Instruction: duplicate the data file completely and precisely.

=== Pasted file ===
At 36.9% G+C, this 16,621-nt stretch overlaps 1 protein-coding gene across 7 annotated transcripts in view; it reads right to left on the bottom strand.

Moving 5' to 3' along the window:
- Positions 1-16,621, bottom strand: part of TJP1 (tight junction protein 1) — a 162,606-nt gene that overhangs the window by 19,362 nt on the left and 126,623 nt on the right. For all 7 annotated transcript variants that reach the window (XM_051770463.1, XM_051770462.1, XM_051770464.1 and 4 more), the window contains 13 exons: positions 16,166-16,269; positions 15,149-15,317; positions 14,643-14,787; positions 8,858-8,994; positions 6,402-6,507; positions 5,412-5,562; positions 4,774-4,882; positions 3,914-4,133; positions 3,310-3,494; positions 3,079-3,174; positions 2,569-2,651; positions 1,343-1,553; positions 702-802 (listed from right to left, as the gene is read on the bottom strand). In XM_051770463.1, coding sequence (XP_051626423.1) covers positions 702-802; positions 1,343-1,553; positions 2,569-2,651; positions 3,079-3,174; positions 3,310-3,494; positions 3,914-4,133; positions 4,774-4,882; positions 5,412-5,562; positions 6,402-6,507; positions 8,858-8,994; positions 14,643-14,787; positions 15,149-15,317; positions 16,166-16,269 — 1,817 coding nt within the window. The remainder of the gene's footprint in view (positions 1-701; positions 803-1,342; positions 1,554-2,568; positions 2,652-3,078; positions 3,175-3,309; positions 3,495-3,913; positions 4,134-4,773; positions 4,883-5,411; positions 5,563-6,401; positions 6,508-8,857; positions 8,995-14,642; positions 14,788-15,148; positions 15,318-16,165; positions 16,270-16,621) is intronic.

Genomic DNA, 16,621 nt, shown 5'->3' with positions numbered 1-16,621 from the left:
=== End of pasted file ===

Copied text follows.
At 36.9% G+C, this 16,621-nt stretch overlaps 1 protein-coding gene across 7 annotated transcripts in view; it reads right to left on the bottom strand.

Moving 5' to 3' along the window:
- Positions 1-16,621, bottom strand: part of TJP1 (tight junction protein 1) — a 162,606-nt gene that overhangs the window by 19,362 nt on the left and 126,623 nt on the right. For all 7 annotated transcript variants that reach the window (XM_051770463.1, XM_051770462.1, XM_051770464.1 and 4 more), the window contains 13 exons: positions 16,166-16,269; positions 15,149-15,317; positions 14,643-14,787; positions 8,858-8,994; positions 6,402-6,507; positions 5,412-5,562; positions 4,774-4,882; positions 3,914-4,133; positions 3,310-3,494; positions 3,079-3,174; positions 2,569-2,651; positions 1,343-1,553; positions 702-802 (listed from right to left, as the gene is read on the bottom strand). In XM_051770463.1, coding sequence (XP_051626423.1) covers positions 702-802; positions 1,343-1,553; positions 2,569-2,651; positions 3,079-3,174; positions 3,310-3,494; positions 3,914-4,133; positions 4,774-4,882; positions 5,412-5,562; positions 6,402-6,507; positions 8,858-8,994; positions 14,643-14,787; positions 15,149-15,317; positions 16,166-16,269 — 1,817 coding nt within the window. The remainder of the gene's footprint in view (positions 1-701; positions 803-1,342; positions 1,554-2,568; positions 2,652-3,078; positions 3,175-3,309; positions 3,495-3,913; positions 4,134-4,773; positions 4,883-5,411; positions 5,563-6,401; positions 6,508-8,857; positions 8,995-14,642; positions 14,788-15,148; positions 15,318-16,165; positions 16,270-16,621) is intronic.

Genomic DNA, 16,621 nt, shown 5'->3' with positions numbered 1-16,621 from the left: